In 2011 Nigel Poor, a professor of photography at the California State University, began volunteering at the San Quentin State Prison, just north of San Francisco, as a photo history instructor in the prison’s college programme. Two years later, she moved over to work with incarcerated men in the existing prison radio station, but concurrently pulled on her background in photography.
In an exercise Poor calls “mapping”, she asked prisoners to annotate famous photographs. Works by Lee Friedlander, David Hilliard, Stephen Shore and others were pored over by prisoners, resulting in text-laden replicates. These creative brainstorms have been preserved, and now hang on wires sandwiched between glass as works of art, in the first room of an exhibition on show at the Milwaukee Art Museum until 10 March, titled The San Quentin Project: Nigel Poor and the Men of San Quentin State Prison.
Publications we loved, and the big news stories from the last month in photobooks – featuring work by Peng Ke, Tom Wood, Paul Reas, Vivian Maier and the post-war PROVOKE group
It is estimated that 7% of the prison population in the UK has a learning disability, compared to around 2.2% of the general population. A study by Prison Reform Trust in 2008 found that people with learning disabilities are seven times more likely to come into contact with the police, five times more likely to be subject to control and restraint, and three times more likely to suffer from anxiety or depression, and spend time in solitary confinement.
These numbers are estimates rather than straight statistics because there is no system in place to screen, identify, and record whether a prisoner has a learning disability. In a research paper from 2005, psychologist John Rack estimated that around 20% of prisoners have some form of “hidden disability” which affects their performance in education and work settings. It’s worryingly disproportionate, and it begs the question – if prisons don’t have systems in place to even identify these people, how can they begin to give them the support they need to survive in a prison environment?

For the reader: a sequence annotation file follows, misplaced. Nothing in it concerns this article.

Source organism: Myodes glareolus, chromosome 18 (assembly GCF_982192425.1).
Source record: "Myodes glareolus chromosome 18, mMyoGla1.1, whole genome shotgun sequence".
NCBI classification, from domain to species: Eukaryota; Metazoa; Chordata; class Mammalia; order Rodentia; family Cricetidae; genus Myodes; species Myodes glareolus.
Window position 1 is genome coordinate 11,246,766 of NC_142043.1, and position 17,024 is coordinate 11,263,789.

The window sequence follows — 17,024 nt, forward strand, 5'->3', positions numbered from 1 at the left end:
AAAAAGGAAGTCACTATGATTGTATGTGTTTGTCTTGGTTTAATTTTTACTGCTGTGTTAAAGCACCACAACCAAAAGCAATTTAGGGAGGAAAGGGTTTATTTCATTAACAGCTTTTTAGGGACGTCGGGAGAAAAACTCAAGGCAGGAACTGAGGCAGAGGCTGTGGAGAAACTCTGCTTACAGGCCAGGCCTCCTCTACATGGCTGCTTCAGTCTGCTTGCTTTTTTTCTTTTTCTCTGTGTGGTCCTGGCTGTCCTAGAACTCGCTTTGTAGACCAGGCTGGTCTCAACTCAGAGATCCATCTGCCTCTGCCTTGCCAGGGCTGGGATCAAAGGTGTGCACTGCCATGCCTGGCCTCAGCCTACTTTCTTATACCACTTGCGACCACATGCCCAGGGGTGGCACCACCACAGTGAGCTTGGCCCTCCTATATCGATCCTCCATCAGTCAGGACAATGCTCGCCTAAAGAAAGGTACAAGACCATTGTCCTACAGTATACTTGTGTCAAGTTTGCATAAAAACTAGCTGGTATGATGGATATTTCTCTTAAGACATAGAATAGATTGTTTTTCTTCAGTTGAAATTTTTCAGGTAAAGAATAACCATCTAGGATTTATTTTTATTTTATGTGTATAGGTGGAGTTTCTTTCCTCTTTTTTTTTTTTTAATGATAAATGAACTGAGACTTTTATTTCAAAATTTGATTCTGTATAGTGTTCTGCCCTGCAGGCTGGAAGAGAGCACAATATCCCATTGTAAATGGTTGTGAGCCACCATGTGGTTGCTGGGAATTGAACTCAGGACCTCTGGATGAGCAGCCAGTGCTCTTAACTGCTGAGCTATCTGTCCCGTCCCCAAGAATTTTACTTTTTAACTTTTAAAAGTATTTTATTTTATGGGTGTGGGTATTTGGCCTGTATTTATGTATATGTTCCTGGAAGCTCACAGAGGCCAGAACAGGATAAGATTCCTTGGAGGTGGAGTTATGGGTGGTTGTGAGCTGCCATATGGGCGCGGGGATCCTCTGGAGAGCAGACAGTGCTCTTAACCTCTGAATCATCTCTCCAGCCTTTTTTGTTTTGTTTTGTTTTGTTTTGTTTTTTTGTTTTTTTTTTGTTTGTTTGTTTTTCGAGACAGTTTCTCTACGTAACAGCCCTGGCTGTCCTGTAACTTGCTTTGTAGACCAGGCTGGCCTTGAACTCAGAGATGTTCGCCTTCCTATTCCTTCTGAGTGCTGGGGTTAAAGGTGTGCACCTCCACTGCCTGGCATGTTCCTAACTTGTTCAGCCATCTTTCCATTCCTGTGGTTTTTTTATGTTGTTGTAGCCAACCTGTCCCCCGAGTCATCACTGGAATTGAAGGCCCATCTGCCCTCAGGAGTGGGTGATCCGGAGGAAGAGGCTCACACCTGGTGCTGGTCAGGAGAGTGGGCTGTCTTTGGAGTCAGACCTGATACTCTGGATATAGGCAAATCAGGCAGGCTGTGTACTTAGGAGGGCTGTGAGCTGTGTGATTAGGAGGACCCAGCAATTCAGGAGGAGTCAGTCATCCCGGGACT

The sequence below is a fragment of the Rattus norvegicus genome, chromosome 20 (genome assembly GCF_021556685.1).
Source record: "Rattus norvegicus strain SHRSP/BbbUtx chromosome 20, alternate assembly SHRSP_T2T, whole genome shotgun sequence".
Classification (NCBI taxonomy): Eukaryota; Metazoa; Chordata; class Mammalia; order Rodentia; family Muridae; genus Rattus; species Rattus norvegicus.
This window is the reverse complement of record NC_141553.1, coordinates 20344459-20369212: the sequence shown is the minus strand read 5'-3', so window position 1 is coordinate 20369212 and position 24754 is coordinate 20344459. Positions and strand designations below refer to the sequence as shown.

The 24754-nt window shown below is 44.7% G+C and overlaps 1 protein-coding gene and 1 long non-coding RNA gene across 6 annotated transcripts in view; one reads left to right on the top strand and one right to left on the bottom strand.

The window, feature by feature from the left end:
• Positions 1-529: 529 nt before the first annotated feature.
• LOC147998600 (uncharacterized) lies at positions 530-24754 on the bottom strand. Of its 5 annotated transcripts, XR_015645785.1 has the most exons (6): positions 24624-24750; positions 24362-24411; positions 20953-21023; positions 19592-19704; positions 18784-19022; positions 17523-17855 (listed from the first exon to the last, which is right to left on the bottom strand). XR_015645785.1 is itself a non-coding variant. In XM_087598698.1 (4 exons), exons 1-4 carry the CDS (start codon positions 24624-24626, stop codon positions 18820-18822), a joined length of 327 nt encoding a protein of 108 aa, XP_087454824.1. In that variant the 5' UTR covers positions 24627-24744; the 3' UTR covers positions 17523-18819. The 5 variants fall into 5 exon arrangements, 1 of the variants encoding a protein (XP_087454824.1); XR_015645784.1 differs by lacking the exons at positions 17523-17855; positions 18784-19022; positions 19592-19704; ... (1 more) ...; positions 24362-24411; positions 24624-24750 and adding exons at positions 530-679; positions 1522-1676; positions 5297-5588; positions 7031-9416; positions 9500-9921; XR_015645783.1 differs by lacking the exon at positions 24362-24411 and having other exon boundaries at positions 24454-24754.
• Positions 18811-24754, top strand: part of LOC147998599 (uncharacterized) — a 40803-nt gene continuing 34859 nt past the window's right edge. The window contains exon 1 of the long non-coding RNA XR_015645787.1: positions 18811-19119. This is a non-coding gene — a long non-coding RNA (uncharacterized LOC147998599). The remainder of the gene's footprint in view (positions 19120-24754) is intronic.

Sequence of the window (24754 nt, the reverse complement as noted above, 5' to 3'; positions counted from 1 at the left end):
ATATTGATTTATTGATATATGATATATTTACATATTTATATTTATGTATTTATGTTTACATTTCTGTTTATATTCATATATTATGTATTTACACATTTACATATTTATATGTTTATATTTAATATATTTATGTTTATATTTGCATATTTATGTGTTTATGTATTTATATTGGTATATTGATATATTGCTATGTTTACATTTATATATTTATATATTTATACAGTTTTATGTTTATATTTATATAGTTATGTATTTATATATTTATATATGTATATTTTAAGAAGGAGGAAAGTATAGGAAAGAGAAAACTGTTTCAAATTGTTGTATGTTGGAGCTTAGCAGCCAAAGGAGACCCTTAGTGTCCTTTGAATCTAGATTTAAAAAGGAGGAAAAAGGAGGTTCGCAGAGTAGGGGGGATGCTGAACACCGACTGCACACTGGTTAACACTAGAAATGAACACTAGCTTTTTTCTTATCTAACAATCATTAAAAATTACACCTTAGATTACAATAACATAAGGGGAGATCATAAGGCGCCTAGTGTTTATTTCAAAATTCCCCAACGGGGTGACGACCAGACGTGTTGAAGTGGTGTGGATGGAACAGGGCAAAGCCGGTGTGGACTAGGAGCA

“MY FRIENDS!” writes Çağdaş Erdoğan from the Silivri Prison, Istanbul on 21 September, in a handwritten letter translated by a curator contact and circulated by his publisher Akina Books. “I salute all of you with my heart. Regardless of the illogical times we have been having, I hope you are well. Don’t worry about me. I’m doing well despite the physical and psychological negativities I experienced since the last two weeks.” Erdoğan was taken into custody at the start of September and officially arrested on 13 September, when he was put into pretrial arrest on accusations of membership to a terrorist organisation. In his letter, Erdoğan discusses the reason he was initially apprehended, and discusses some of the reasons he has been given for the terrorism charges.
More than a decade has passed since we first saw the horrors of Abu Ghraib, but they remain seared into our collective memory. Piles of bruised, naked bodies lorded over by grinning soldiers, collared men dragged across the floor with dog leashes, triumphant posing over mutilated corpses and, most strikingly of all, a hooded man balanced in a box with electrodes wired to his fingertips. These were tortures explicitly authorised by the US Government. Their aim? To erase the humanity of the detainees. Chris Bartlett chose to address this injustice through photography, using his camera as a tool to restore the humanity and identity of the subject. The result is a powerful series of black and white portraits of Abu Ghraib detainees, accompanied by a brief explanation of the tortures they suffered. The effect is searingly humanising. Bartlett’s photography has the effect of erasing nationality, religion, class, even to some extent, ethnicity. BJP spoke to him about the genesis of the project, it’s intent and how it continues to evolve. How did the project begin? “Back …